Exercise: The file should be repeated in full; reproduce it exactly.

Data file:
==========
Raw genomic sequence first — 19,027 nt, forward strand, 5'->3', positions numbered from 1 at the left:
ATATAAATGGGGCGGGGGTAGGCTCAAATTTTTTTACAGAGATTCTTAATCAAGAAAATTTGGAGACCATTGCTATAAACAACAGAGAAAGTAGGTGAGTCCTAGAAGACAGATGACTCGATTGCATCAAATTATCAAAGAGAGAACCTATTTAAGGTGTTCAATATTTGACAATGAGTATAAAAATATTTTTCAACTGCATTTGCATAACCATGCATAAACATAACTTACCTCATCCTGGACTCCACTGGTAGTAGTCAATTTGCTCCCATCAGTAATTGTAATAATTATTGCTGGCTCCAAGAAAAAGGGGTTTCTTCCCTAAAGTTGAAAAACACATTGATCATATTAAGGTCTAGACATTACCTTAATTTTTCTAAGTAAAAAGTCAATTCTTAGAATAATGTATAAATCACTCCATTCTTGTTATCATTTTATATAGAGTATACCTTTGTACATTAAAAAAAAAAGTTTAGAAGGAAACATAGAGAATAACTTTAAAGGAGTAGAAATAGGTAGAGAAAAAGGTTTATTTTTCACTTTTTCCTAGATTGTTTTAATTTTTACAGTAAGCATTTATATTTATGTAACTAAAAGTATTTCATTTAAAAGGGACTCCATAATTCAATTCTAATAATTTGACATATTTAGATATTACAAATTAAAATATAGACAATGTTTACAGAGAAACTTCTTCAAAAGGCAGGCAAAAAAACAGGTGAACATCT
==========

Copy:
Raw genomic sequence first — 19,027 nt, forward strand, 5'->3', positions numbered from 1 at the left:
ATATAAATGGGGCGGGGGTAGGCTCAAATTTTTTTACAGAGATTCTTAATCAAGAAAATTTGGAGACCATTGCTATAAACAACAGAGAAAGTAGGTGAGTCCTAGAAGACAGATGACTCGATTGCATCAAATTATCAAAGAGAGAACCTATTTAAGGTGTTCAATATTTGACAATGAGTATAAAAATATTTTTCAACTGCATTTGCATAACCATGCATAAACATAACTTACCTCATCCTGGACTCCACTGGTAGTAGTCAATTTGCTCCCATCAGTAATTGTAATAATTATTGCTGGCTCCAAGAAAAAGGGGTTTCTTCCCTAAAGTTGAAAAACACATTGATCATATTAAGGTCTAGACATTACCTTAATTTTTCTAAGTAAAAAGTCAATTCTTAGAATAATGTATAAATCACTCCATTCTTGTTATCATTTTATATAGAGTATACCTTTGTACATTAAAAAAAAAAGTTTAGAAGGAAACATAGAGAATAACTTTAAAGGAGTAGAAATAGGTAGAGAAAAAGGTTTATTTTTCACTTTTTCCTAGATTGTTTTAATTTTTACAGTAAGCATTTATATTTATGTAACTAAAAGTATTTCATTTAAAAGGGACTCCATAATTCAATTCTAATAATTTGACATATTTAGATATTACAAATTAAAATATAGACAATGTTTACAGAGAAACTTCTTCAAAAGGCAGGCAAAAAAACAGGTGAACATCT